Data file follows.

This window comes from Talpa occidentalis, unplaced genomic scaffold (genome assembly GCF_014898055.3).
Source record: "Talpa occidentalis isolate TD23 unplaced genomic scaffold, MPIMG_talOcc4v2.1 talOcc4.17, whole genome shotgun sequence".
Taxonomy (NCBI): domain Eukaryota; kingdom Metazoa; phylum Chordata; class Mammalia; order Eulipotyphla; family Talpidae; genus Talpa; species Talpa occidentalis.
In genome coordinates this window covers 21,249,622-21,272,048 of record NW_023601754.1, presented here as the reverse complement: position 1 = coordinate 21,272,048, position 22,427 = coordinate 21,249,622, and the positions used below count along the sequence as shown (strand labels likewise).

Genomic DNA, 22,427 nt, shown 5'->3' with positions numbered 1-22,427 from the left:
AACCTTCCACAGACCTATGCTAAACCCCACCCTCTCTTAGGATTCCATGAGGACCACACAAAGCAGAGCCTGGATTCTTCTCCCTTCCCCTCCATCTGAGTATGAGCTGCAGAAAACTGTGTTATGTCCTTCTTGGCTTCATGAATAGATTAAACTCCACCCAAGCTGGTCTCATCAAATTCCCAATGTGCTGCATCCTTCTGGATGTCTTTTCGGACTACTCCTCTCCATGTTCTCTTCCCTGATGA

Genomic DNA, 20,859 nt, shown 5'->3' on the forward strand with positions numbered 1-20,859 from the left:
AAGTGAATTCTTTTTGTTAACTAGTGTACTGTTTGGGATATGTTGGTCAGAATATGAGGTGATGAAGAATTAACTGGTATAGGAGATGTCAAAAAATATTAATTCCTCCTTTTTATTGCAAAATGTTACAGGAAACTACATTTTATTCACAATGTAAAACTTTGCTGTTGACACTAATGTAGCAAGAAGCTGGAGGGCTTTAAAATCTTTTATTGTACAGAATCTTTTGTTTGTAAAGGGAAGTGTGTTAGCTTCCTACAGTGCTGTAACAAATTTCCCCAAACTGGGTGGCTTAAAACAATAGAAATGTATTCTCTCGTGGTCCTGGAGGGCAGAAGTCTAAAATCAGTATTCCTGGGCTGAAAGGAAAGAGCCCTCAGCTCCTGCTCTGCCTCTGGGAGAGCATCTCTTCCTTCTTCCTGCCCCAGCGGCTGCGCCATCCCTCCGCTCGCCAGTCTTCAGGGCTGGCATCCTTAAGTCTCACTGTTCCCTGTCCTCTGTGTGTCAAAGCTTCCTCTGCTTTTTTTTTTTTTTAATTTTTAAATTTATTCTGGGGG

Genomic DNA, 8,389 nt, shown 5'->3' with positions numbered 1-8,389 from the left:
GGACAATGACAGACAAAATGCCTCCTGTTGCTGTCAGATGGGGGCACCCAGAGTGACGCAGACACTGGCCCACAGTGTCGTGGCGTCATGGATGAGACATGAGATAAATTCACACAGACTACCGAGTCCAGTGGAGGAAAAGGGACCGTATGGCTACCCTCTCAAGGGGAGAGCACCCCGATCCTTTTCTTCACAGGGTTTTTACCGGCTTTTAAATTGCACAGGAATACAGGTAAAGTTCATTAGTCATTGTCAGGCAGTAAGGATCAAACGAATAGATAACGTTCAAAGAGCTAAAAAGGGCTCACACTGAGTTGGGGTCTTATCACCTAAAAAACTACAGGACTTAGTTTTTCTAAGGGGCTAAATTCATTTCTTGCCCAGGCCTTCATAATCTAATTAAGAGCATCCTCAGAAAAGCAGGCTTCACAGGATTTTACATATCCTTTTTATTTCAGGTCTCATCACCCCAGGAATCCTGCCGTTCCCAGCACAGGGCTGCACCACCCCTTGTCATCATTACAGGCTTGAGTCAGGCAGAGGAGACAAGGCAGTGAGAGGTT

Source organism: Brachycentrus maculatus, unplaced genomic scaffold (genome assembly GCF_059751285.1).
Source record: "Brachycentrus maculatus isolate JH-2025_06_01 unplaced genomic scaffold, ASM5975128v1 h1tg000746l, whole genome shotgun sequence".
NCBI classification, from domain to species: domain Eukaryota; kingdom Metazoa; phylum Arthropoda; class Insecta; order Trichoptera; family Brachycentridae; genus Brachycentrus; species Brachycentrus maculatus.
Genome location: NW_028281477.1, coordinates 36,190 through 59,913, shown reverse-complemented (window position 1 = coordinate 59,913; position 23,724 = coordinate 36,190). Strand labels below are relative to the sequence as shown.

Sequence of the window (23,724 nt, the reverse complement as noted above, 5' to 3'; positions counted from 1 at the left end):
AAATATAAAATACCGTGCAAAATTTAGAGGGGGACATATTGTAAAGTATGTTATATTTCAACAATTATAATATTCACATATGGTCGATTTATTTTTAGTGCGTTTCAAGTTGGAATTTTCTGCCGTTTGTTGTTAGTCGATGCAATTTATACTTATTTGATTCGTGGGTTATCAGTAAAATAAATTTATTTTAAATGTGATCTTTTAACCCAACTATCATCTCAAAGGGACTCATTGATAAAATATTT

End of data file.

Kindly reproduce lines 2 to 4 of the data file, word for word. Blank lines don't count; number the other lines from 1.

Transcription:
Source record: "Talpa occidentalis isolate TD23 unplaced genomic scaffold, MPIMG_talOcc4v2.1 talOcc4.17, whole genome shotgun sequence".
Taxonomy (NCBI): domain Eukaryota; kingdom Metazoa; phylum Chordata; class Mammalia; order Eulipotyphla; family Talpidae; genus Talpa; species Talpa occidentalis.
In genome coordinates this window covers 21,249,622-21,272,048 of record NW_023601754.1, presented here as the reverse complement: position 1 = coordinate 21,272,048, position 22,427 = coordinate 21,249,622, and the positions used below count along the sequence as shown (strand labels likewise).